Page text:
Three keys to building a learning organization

Through learning we re-create ourselves, thereby extending our capacity to create. This, then, is the basic meaning of a ‘learning organisation – a body that is continually expanding its ability to create its future.

While it may seem like stating the obvious, the concept of a ‘learning organization’ is not comprehended correctly by most establishments. Learning – in contemporary usage – has come to be synonymous with ‘taking in information’. Yet, that is only distantly related to real learning.

Organizations claim to care dee­ply about learning, but their understanding is purely technical – be it scholarly learning or industrial expertise. But learning is different from knowledge. It is deeply connected to the vision one builds for oneself and before exploring the lesser-explored aspects of it, it would be wise to understand what it broadly means in this day’s context.

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How Quest Alliance is playing the role of an ecosystem builder with Q2L

“We need to ask ourselves – are we really putting our heads together as a community to work on a problem? Or are we doing it in our own spaces?”

As the city cools off amidst a string of showers, so does the fervour that characterised this year’s Quest2Learn Summit. Weeks of relentless work had culminated in a two-day conference, inadvertently setting the standard for discourse around the future of work and learning.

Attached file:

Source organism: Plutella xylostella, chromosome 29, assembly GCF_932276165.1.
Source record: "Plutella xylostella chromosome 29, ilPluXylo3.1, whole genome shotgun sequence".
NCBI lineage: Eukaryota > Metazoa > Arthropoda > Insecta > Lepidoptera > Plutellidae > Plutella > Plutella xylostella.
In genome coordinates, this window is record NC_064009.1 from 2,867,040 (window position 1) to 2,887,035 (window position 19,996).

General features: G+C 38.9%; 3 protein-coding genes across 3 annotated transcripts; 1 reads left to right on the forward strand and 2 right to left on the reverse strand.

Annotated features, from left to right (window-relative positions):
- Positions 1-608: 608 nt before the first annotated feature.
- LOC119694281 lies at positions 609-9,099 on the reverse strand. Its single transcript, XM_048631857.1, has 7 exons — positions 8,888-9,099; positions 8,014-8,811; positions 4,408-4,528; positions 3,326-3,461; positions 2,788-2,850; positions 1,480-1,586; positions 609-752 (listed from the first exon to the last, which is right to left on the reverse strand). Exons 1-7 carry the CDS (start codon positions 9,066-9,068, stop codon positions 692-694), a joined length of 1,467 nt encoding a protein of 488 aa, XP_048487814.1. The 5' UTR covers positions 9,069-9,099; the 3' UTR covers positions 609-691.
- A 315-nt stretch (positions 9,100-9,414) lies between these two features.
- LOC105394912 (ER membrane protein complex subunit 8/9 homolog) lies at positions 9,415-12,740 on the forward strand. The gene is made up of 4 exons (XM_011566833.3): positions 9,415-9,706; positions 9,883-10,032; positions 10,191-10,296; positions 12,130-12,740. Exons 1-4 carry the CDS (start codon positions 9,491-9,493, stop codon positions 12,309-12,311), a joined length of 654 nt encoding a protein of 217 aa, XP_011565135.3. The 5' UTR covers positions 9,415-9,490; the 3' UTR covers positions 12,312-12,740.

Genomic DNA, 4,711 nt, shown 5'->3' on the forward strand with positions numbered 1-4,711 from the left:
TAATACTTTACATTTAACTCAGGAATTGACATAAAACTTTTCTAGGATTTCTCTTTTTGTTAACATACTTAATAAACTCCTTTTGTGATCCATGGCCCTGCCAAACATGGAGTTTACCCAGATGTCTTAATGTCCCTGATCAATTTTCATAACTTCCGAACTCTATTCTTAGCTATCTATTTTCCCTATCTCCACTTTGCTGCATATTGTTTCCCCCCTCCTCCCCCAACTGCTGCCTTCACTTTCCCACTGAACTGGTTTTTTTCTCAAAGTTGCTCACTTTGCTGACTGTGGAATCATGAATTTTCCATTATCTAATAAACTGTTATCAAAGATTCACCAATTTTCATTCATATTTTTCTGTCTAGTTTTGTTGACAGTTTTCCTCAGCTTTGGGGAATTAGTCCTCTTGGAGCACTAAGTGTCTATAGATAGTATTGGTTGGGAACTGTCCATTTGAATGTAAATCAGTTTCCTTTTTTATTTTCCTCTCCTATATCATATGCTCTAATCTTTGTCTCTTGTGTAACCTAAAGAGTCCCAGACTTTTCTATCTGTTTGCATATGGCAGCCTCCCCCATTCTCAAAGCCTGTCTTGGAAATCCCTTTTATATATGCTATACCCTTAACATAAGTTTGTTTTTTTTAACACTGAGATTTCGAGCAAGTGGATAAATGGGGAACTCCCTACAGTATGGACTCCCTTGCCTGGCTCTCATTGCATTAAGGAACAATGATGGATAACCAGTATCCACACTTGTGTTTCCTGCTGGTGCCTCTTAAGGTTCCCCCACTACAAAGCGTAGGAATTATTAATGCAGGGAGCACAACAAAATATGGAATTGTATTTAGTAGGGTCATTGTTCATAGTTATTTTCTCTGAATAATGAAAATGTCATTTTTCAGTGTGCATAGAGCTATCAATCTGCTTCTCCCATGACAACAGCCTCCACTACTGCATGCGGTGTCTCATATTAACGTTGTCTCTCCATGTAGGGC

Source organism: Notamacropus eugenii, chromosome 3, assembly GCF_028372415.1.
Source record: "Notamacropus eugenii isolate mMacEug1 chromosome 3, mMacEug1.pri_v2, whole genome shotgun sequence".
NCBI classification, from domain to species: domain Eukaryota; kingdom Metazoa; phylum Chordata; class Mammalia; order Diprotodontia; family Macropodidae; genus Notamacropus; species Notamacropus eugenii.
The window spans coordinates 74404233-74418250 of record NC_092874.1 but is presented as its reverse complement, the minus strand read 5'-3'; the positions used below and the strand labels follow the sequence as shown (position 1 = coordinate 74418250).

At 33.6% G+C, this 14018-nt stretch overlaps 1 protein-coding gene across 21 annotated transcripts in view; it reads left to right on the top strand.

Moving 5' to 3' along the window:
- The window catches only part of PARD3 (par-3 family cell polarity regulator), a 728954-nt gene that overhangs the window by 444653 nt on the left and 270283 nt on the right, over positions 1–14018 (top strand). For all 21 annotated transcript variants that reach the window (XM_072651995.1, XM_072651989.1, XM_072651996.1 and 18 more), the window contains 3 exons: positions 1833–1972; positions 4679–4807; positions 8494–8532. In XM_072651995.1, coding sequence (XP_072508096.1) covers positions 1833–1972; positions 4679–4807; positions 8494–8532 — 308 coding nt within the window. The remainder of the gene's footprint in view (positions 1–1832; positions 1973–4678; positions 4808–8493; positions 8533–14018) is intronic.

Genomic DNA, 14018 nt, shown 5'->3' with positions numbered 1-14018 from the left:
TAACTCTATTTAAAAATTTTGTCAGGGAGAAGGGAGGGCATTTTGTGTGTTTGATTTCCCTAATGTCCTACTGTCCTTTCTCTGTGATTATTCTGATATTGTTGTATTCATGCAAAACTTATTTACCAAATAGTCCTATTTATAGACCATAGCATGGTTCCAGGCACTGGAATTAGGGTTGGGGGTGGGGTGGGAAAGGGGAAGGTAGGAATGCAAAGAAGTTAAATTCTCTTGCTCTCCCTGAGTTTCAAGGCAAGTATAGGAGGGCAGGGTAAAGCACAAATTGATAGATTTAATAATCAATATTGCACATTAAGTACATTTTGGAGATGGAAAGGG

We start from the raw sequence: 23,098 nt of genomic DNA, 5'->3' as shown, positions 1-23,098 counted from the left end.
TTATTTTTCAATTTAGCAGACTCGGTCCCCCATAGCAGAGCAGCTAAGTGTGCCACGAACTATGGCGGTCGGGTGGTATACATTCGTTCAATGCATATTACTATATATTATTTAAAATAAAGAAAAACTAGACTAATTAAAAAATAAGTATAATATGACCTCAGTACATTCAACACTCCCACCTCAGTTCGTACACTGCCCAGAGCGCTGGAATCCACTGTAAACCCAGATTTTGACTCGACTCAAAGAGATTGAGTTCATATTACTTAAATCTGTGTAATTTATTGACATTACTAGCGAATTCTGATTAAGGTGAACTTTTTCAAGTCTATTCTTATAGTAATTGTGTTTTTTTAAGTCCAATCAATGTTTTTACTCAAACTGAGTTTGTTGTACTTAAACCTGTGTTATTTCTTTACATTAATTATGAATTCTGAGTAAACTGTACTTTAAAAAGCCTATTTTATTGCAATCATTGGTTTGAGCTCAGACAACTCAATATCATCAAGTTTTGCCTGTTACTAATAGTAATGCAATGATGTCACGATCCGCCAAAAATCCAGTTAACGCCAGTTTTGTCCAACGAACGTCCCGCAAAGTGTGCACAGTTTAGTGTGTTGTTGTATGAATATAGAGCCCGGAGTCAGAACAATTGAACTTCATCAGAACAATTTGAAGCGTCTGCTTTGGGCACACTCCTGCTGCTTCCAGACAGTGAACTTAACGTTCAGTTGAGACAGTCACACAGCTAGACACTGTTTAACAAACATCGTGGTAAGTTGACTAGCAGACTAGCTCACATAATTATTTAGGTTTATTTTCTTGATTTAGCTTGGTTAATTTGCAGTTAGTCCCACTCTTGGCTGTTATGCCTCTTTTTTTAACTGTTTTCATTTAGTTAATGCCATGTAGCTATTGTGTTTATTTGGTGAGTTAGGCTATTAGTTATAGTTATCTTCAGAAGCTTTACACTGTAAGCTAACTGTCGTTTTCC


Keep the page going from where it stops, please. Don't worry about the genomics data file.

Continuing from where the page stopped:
In a freewheeling chat at the Bangalore International Centre, Aakash Sethi – CEO of Quest Alliance – sinks into a chair, ready to organize his thoughts and reflect on the days that passed by and what it means for the ecosystem. Excerpts:

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Not just another IAS aspirant

While it may not be entirely inaccurate to say that cyberspace may be saturated with desperate accounts of IAS-aspirants hailing from smaller towns. But I’m willing to bet that 17-year-old Amisha is special. Here’s why!

“A little to the right…no, too much…slight left…slight right…perfect!”

The limits of my moderately-priced phone’s camera is tested as it tries to do justice to the innocence and charm radiating from its subject. When not smoothing out the crease on her kurta or adjusting her spectacles, this lanky 17-year-old beams into the lens, silently imploring me to release her from her misery.

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Meet Amisha Choubey.

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Bal Sansads: Rethinking education in a changing world

Skills meant to cultivate collaboration and problem-solving will become essential for businesses across all sectors in the future. This necessitates the need for schools to make 21st century skills a core component of education.

Rajeev Ranjan may be on his way to becoming an able retail manager, but the Bihar native still fondly remembers his experience as the ‘Prime Minister’ of the student parliament – or Bal Sansad – in his school. Democratically elected, he identified problems in his school and undertook change-projects to resolve them with the help of the school administrators and community.

Thus, tasked with overseeing key functions and activities around the school, Ranjay unwittingly ended up grooming his bargaining and presentation skills – crucial in his current job, which regular classroom teaching would have left him lacking. As a Bal Sansad member, he in turn cultivated the skills of leadership, networking, self-expression and most importantly, problem-solving.